Interview: Rosanne Somerson becomes president of RISD


23 February 2015

Last week, the Rhode Island School of Design (RISD) announced the appointment of its new president.

The school announced that Rosanne Somerson – who had acted as interim president since the previous incumbent John Maeda stepped down in 2013 – would take up the position on a permanent basis. Somerson is a furniture designer who, prior to being appointed interim president, had previously served as the school's provost as well as being a long-serving member of RISD's faculty.

Disegno first spoke to Somerson in January 2014 when she took up the presidency on a short-term basis, and she spoke about the challenges facing design education. Now, we are delighted to return to the conversation in an interview that sees Somerson discuss her ambitions for RISD moving forward, the notion of designing leadership, and the place of research in an academic institution.

Congratulations on the new role! But how did the move from interim president to the permanent position work? What was the process?

There was quite an extensive search; probably the most extensive one that RISD has ever gone through. There were a number of advisory committees set up to help define the position description and then it was about a 12-month process that started just after I became interim.

Did you always want to take on the position permanently?

It evolved. It was a very quick transition from when I was provost to becoming interim president, but I was very committed to that and felt that I could lead. In that process of being interim president I could test the position out for myself to see if I decided I wanted to be an applicant. But I entered into the role initially as interim president. I didn’t make any assumptions because I knew a school like RISD would make a full-fledged search. I have to say I’m very honoured and delighted to find the search led my way.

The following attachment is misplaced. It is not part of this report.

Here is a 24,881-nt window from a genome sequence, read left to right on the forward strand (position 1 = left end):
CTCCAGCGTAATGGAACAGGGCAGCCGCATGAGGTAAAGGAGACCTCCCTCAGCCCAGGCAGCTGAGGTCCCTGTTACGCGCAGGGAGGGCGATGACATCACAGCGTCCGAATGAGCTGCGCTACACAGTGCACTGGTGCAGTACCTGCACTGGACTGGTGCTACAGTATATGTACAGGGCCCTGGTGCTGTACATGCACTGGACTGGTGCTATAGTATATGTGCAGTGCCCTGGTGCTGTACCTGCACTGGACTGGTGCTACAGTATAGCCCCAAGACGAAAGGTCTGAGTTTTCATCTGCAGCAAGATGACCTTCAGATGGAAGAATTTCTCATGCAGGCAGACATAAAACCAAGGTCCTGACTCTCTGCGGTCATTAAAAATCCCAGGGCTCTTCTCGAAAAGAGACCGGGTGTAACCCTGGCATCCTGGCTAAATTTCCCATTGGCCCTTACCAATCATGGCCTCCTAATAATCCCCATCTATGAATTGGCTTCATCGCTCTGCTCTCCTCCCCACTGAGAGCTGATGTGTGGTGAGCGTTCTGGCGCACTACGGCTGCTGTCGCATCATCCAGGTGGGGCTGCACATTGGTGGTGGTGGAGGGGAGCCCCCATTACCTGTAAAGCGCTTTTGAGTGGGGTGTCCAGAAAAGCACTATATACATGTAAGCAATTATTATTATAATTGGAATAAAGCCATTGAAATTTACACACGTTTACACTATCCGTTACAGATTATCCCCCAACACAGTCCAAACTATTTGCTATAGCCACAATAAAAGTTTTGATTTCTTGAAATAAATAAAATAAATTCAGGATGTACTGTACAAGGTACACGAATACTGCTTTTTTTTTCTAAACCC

You got to try out the role: were there areas of it that surprised you?

In the role of president, you get a chance to look across the whole structure of an institution. My background is as a designer and artist and I’m very fascinated by the ideas of structures and systems, and really thinking about how to design leadership in an institution. I was able to look at my own education and apply that very readily to the task at hand. One of the factors for any college president is that higher education is faced by a lot of really interesting challenges and in my view art and design education is perfectly poised to lead in this area because that what we do is more important and has more impact than at any other time. The world needs creative, nimble thinkers who can face unexpected consequences and thrive. And that’s exactly what we teach.

But any president has to focus on things like fundraising and bringing new resources to an institution: trying to find ways to keep tuition costs low while attracting and being able to enrol the very best students who should be here. That is a challenge. Our form of education is expensive, so I’ve been trying to raise scholarship funds and raise awareness for students who might not have considered an arts and design education to see the richness that can offer. Then you try to find ways to actually get those students to try and attend.

It sounds like you treat the presidency as a design problem.